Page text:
Occasionally, we hung out with a kid from another frat. I'll call him 'Dean' (to protect myself)...I think he was older age-wise, but was an academic year behind me (at some point this is debatable since I spent five years - including summer sessions - working on my BA). I couldn't quite figure him out...he was clean cut, martial artsy, but had dark eyes that told a different story. It was strange for a freshman to be an RA, but he didn't let that get in the way of a good time. He looked the other way when necessary. I met up with Dean after a less-than-thrilling July 4th BBQ meal in the campus dining hall. We, along with one other friend, smoked cigarettes in Trautmann Square (affectionately called Tiananmen Square) for what seemed like hours. Before I could light another, I cracked open the foil on a box of wine (classy) and followed Dean to the freshman dorm. He possessed keys to all the 'no' areas in the fourteen story building, including the roof access. We climbed the access stairs to a locked door labeled 'ROOF ACCESS'. I intently watched Dean unhook a mess of keys from his belt loop and flip through a number of multi-colored keys until he found the correct one. As he pushed the door open the setting sun blinded us momentarily.  Our eyes adjusted to the light. I continued to follow Dean around a concrete wall until we arrived at the base of rusted metal stairs - he, leading the way; I, carrying the wine. I gripped the flimsy banister as if it was the last thing I would do in life. The flight opened up to an edgeless concrete platform. We found homes for our rears and planted ourselves. I lit another cigarette and took a long drag. As I slowly exhaled, I focused on the horizon's landscape slowly appearing as the smoke dissipated. We could see for miles.  Then, dusk fell.  We sat in silence - smoking cigarettes, drinking wine. Without warning, the sky illuminated in the distant left, then the right, then straight ahead. Fireworks from all corners of NYC sprayed colored brilliance across the night. We didn't speak.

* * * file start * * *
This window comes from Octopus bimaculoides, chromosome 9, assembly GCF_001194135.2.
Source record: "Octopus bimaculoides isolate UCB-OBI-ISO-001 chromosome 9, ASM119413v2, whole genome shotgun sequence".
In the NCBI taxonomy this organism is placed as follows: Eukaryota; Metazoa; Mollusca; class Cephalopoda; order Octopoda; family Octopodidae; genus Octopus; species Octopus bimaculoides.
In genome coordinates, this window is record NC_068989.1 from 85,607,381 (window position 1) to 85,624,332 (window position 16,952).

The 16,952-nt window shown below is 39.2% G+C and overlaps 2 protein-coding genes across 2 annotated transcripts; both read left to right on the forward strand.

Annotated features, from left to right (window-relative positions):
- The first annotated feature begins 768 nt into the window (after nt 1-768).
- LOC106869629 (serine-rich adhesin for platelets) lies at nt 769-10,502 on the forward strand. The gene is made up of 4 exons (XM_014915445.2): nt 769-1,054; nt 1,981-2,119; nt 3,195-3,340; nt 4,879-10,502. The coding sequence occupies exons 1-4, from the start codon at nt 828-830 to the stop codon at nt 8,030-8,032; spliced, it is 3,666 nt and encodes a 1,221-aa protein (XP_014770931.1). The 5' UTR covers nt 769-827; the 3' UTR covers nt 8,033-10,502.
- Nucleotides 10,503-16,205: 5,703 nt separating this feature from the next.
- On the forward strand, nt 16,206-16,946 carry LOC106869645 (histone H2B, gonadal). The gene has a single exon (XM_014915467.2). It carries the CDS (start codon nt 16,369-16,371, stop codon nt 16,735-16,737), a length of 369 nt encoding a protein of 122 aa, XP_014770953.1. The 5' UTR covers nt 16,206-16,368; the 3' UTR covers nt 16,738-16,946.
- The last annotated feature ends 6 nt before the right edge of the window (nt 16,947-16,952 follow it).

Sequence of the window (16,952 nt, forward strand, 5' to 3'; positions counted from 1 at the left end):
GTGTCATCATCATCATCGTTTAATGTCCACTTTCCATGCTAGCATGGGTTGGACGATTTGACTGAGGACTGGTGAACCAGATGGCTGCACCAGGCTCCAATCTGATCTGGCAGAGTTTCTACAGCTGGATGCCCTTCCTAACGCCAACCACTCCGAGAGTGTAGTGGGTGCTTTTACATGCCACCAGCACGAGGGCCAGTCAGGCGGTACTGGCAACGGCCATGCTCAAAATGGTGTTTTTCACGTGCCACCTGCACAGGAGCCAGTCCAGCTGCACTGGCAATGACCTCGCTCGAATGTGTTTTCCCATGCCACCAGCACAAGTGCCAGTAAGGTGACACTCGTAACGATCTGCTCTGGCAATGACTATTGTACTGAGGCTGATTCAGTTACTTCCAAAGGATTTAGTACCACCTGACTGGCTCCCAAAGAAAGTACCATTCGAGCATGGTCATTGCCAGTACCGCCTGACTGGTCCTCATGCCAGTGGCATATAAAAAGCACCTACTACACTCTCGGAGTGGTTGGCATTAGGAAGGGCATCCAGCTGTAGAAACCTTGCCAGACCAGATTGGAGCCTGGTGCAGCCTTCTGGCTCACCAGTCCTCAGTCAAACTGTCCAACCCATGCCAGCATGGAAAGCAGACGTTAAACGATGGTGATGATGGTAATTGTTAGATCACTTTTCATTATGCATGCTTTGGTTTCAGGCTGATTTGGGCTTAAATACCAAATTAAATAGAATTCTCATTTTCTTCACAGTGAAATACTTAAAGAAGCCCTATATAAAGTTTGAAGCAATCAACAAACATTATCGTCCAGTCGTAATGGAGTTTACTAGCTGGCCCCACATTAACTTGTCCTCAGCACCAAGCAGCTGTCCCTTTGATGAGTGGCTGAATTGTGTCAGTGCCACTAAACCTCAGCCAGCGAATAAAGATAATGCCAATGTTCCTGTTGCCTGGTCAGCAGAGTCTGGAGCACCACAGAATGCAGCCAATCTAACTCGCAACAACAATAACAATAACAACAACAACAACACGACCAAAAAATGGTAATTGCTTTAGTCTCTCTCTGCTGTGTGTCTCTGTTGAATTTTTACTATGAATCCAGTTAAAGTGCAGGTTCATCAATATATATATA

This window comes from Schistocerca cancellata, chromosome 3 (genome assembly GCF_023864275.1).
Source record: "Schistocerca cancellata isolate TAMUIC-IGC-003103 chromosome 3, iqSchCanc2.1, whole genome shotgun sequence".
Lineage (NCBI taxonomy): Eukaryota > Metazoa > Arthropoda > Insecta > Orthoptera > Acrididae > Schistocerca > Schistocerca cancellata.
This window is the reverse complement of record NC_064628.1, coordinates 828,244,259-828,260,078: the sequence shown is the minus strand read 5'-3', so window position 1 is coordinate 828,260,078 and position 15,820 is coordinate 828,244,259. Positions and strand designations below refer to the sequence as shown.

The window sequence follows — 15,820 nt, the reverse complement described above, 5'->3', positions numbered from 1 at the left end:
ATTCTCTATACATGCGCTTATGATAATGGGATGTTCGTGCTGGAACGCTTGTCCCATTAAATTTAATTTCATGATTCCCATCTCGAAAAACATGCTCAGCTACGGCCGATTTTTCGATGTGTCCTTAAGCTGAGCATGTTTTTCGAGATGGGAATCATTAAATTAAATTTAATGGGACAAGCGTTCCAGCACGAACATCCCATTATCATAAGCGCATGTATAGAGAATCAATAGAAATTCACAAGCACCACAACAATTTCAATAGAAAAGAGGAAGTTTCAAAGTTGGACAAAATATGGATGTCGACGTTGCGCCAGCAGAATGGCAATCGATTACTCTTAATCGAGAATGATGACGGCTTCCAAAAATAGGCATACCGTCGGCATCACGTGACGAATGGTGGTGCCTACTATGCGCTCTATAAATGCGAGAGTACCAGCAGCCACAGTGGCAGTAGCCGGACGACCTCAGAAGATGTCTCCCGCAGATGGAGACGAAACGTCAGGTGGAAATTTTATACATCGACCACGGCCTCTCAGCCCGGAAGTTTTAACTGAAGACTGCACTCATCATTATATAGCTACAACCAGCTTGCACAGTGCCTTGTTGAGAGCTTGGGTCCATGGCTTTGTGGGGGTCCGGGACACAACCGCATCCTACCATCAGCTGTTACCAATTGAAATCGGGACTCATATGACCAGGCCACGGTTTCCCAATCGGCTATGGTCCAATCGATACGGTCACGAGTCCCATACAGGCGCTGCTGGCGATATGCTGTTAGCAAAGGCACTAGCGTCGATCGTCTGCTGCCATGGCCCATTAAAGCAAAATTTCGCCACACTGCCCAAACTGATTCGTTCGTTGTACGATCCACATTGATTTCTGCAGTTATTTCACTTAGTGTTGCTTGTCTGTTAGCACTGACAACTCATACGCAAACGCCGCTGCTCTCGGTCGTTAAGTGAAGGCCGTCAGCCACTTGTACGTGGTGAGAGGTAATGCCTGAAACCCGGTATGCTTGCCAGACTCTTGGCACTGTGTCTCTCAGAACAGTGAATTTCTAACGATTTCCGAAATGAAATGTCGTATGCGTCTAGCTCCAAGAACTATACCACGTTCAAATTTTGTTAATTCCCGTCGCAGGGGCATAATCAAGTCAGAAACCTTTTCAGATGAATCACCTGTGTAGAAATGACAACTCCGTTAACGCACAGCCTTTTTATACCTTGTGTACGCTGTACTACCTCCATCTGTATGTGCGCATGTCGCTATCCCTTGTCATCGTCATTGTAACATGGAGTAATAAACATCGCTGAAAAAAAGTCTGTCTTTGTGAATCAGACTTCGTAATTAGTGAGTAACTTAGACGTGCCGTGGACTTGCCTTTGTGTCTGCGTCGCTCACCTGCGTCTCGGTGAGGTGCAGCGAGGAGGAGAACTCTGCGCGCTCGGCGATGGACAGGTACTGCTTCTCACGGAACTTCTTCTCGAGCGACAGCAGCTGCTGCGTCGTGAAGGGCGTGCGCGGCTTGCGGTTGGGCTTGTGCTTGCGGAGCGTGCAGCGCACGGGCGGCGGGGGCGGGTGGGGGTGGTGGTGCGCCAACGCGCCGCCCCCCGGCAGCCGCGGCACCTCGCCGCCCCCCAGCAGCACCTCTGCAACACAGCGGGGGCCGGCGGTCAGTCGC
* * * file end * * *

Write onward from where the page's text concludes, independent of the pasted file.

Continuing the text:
Every 4th I recall the story. This time around, fifteen years later, we vacationed in OBX for the holiday. I knew there would be firework displays. Our house, situated in a small cul-de-sac off a private beach access, offered multiple decks to view the ocean and inland sides. Three sliding doors on the third level opened to two decks and a screened in porch, respectively. The middle deck was split by a flight of stairs to the ship watch. With nervous legs I wobbled up, gripping the banister with sweaty hands. Making sure to stay away from the side rails, I walked across the platform taking in the panoramic view. I could see for miles. When dusk fell, the housemates situated themselves in preparation for the show. Fireworks launched as close as the next house and both far away north and south. As the distant colors moved in what seemed like slow motion, a smile fell over my lips. I never thought that I'd be able to experience a moment like this again. The difference here is that I shared it with friends and family...better than Dean (who the hell knows what happened to him), a faceless friend and a box of crappy wine. Made for a great story though.